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Murphy collects his 300th career homer
Murphy collects his 300th career homer
Published: 2014/12/10
Channel: MLB
Glavine ejected after throwing at Murphy
Glavine ejected after throwing at Murphy
Published: 2015/04/12
Channel: MLB
MLB: Braves
MLB: Braves' legend Dale Murphy on the Hit By Pitches Controversy
Published: 2013/05/02
Channel: espnamerica
Dale Murphy 2
Dale Murphy 2
Published: 2012/04/29
Channel: Macy Sirmans
Atlanta Braves celebrate Dale Murphy Night - June 4, 1991
Atlanta Braves celebrate Dale Murphy Night - June 4, 1991
Published: 2013/09/05
Channel: wvu8893
BYUSN: Dale Murphy Interview | January 11, 2017
BYUSN: Dale Murphy Interview | January 11, 2017
Published: 2017/01/11
Channel: BYUtv Sports
Chipper Jones and Dale Murphy sell tickets
Chipper Jones and Dale Murphy sell tickets
Published: 2017/03/07
Channel: Atlanta Braves
1984 ASG: Murphy
1984 ASG: Murphy's solo home run in 8th
Published: 2016/03/22
Channel: MLB
NYM@ATL: Murphy hits bases clearing double in 8th
NYM@ATL: Murphy hits bases clearing double in 8th
Published: 2016/06/27
Channel: MLB
1984 NBC Super Slam Contest - Reds Gary Redus vs Braves Dale Murphy
1984 NBC Super Slam Contest - Reds Gary Redus vs Braves Dale Murphy
Published: 2016/08/01
Channel: J.D. Drummond
MLB® The Show™ 17 Dale Murphy Crushes 498 Foot Mammoth HR! Arenado & Springer!
MLB® The Show™ 17 Dale Murphy Crushes 498 Foot Mammoth HR! Arenado & Springer!
Published: 2017/04/22
Channel: Shaun Hromada
John Smoltz on Dale Murphy Night in Atlanta, 1991
John Smoltz on Dale Murphy Night in Atlanta, 1991
Published: 2015/01/11
Channel: David Carroll
Dale Murphy Retires From Baseball May 27 1993
Dale Murphy Retires From Baseball May 27 1993
Published: 2016/04/29
Channel: CourtsideTweets
Greatest Dale Murphy Speech
Greatest Dale Murphy Speech
Published: 2012/02/23
Channel: bronzedbehemoth
Tom Glavine Interview
Tom Glavine Interview
Published: 2015/10/02
Channel: Jack B
Chatting Cage: Dale Murphy answers fan
Chatting Cage: Dale Murphy answers fan's questions
Published: 2016/08/20
Channel: MLB
Braves - Dale Murphy - 1985
Braves - Dale Murphy - 1985
Published: 2016/09/29
Channel: Home Town Cable Network
MLB 16 The Show   Home Run Derby   Darryl Strawberry vs Dale Murphy
MLB 16 The Show Home Run Derby Darryl Strawberry vs Dale Murphy
Published: 2016/12/17
Channel: Nineteen-76
Phil Niekro on Dale Murphy
Phil Niekro on Dale Murphy's Hall of Fame chances
Published: 2015/10/27
Channel: AugustaChronicleTV
Dale Murphy on bench-clearing brawls
Dale Murphy on bench-clearing brawls
Published: 2015/08/12
Channel: Jason Foster
Dale Murphy Grand Slam
Dale Murphy Grand Slam
Published: 2017/03/30
Channel: Jason Wallace
Dale Murphy and Chipper Jones sell tickets!
Dale Murphy and Chipper Jones sell tickets!
Published: 2017/03/08
Channel: Atlanta Braves
Dale Murphy Drives Home Darryl Boston 1st Rockies Win
Dale Murphy Drives Home Darryl Boston 1st Rockies Win
Published: 2016/04/30
Channel: CourtsideTweets
Atlanta Braves Clubhouse after clinching 1982 National League West Part 2
Atlanta Braves Clubhouse after clinching 1982 National League West Part 2
Published: 2010/03/25
Channel: Bob Parker
Chipper and Dale sell tickets to Braves fans
Chipper and Dale sell tickets to Braves fans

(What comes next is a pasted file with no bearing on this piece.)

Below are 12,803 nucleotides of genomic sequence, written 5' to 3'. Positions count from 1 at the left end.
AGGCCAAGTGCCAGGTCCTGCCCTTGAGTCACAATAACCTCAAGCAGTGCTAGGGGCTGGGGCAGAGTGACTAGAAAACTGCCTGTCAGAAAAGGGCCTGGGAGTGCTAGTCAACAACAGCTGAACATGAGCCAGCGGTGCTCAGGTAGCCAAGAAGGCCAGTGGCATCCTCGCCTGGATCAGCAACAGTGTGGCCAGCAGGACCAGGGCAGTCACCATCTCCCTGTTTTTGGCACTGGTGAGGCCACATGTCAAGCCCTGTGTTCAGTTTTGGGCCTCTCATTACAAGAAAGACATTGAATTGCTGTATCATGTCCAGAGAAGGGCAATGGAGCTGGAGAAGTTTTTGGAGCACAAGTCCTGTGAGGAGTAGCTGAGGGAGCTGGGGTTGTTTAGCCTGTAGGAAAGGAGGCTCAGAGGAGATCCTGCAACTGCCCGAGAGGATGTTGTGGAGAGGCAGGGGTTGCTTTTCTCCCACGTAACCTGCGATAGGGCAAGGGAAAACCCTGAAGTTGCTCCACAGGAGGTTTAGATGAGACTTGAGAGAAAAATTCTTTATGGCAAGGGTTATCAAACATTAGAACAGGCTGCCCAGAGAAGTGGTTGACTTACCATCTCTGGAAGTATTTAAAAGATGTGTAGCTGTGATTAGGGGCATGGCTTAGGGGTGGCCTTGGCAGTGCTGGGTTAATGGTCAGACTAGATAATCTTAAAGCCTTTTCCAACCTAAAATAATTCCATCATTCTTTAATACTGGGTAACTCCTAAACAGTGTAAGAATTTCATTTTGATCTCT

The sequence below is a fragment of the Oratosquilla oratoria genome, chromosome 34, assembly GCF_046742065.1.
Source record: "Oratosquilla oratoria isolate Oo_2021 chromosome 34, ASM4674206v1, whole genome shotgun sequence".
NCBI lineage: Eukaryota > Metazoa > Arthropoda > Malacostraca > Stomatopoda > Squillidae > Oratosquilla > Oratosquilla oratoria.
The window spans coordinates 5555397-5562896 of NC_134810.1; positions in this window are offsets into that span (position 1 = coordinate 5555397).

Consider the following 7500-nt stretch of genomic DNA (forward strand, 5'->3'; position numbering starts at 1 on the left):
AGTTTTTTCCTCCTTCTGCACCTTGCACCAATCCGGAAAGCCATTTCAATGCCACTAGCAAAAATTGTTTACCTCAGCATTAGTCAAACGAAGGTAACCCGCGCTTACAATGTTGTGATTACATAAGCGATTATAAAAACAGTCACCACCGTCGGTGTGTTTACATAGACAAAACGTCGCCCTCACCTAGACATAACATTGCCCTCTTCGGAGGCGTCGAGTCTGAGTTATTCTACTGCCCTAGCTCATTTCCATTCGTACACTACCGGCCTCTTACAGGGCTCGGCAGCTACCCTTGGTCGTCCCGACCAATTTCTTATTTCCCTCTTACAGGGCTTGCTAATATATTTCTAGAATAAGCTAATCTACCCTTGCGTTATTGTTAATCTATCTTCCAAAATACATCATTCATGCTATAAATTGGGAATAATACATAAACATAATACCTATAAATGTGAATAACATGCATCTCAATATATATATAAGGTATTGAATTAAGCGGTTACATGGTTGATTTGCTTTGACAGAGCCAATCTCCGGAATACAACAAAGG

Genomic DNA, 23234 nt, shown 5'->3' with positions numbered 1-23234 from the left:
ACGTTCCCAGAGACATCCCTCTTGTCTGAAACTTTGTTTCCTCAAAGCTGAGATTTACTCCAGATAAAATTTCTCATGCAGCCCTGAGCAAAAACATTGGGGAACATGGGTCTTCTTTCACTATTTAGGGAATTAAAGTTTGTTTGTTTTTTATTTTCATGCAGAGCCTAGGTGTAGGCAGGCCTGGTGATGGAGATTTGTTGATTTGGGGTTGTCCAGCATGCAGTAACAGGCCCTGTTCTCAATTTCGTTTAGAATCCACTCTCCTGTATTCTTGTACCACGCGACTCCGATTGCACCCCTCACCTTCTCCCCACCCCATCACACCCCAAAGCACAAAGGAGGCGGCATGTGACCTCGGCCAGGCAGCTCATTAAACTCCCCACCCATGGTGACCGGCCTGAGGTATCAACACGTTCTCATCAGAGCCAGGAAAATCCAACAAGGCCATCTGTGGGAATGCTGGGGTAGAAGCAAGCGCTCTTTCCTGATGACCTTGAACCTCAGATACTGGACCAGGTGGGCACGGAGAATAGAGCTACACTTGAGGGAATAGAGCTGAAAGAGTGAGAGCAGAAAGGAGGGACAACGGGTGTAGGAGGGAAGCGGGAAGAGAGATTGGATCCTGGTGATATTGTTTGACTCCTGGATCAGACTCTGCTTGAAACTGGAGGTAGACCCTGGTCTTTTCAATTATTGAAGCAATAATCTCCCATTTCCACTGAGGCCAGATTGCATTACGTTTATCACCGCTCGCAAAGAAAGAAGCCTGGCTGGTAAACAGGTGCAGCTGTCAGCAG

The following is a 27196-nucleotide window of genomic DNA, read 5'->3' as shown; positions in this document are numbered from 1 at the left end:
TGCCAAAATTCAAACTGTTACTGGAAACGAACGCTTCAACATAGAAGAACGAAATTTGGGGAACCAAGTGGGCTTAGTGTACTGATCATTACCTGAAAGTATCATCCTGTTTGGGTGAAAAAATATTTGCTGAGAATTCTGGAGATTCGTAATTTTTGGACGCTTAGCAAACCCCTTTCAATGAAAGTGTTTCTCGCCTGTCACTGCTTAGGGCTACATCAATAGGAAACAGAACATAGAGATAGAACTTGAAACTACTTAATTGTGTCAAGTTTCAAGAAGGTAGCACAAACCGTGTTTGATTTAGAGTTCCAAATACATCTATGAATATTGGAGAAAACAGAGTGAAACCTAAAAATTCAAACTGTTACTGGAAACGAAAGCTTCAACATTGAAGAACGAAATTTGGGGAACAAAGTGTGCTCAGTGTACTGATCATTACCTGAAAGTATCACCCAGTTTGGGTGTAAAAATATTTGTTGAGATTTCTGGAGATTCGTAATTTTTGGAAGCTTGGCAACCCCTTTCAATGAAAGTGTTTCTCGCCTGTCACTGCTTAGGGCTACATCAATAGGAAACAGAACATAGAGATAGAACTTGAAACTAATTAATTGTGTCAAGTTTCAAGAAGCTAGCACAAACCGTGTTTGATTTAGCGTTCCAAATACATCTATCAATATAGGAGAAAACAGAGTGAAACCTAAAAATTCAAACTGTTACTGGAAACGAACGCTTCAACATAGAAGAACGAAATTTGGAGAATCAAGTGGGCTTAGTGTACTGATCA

Published: 2017/04/14
Channel: Atlanta Braves
Dale Murphy hilarious behind the scenes footage
Dale Murphy hilarious behind the scenes footage
Published: 2012/10/01
Channel: Rogers Photo Archive
CHC@ATL: Fromer Braves great Dale Murphy joins booth
CHC@ATL: Fromer Braves great Dale Murphy joins booth
Published: 2015/07/20
Channel: MLB
PHI@ATL: Dale Murphy joins Phillies
PHI@ATL: Dale Murphy joins Phillies' broadcast
Published: 2016/07/31
Channel: MLB
Dale Murphy 1982
Dale Murphy 1982
Published: 2016/07/10
Channel: TOMMY HAM
Taylor Murphy On Mlb Network talking about his Dad Dale Murphy and the Hall Of Fame.
Taylor Murphy On Mlb Network talking about his Dad Dale Murphy and the Hall Of Fame.
Published: 2012/12/07
Channel: Austin Hogge
Dale Murphy Visit 2012
Dale Murphy Visit 2012
Published: 2012/04/23
Channel: Timothy Mullican
Dale Murphy Squeezes Final Out 1st Win Colorado Rockies
Dale Murphy Squeezes Final Out 1st Win Colorado Rockies
Published: 2016/04/30
Channel: CourtsideTweets
Dale Murphy 1982 Tweets
Dale Murphy 1982 Tweets
Published: 2012/11/28
Channel: MLBFanCave
ATL@COL: Murphy hits a two-run double off Glavine
ATL@COL: Murphy hits a two-run double off Glavine
Published: 2017/07/20
Channel: MLB
Dale Murphy leaves Joe Simpson hangin
Dale Murphy leaves Joe Simpson hangin
Published: 2013/08/30
Channel: XwjmossX
Glavine
Glavine 'throws' at Murphy
Published: 2014/06/28
Channel: labalt44
Dale Murphy quit too soon
Dale Murphy quit too soon
Published: 2017/04/23
Channel: Ben Dick
ESPN America
ESPN America's MLB Fan Camp 2013 Weekend with Dale Murphy
Published: 2013/04/29
Channel: espnamerica
Wrong Turn 2: Dead End - (Dale Murphy
Wrong Turn 2: Dead End - (Dale Murphy's Death Scene)
Published: 2016/12/18
Channel: Brixxar Movies
Sports room dale murphy autographs and mailday
Sports room dale murphy autographs and mailday
Published: 2013/05/25
Channel: thebigd2323
Dale Murphy talks about the South...
Dale Murphy talks about the South...
Published: 2009/01/30
Channel: Jurojo50
Dale Murphy PC Showcase!
Dale Murphy PC Showcase!
Published: 2014/11/14
Channel: partlycloudy531
Dale Murphy: Conversion of a Baseball Superstar
Dale Murphy: Conversion of a Baseball Superstar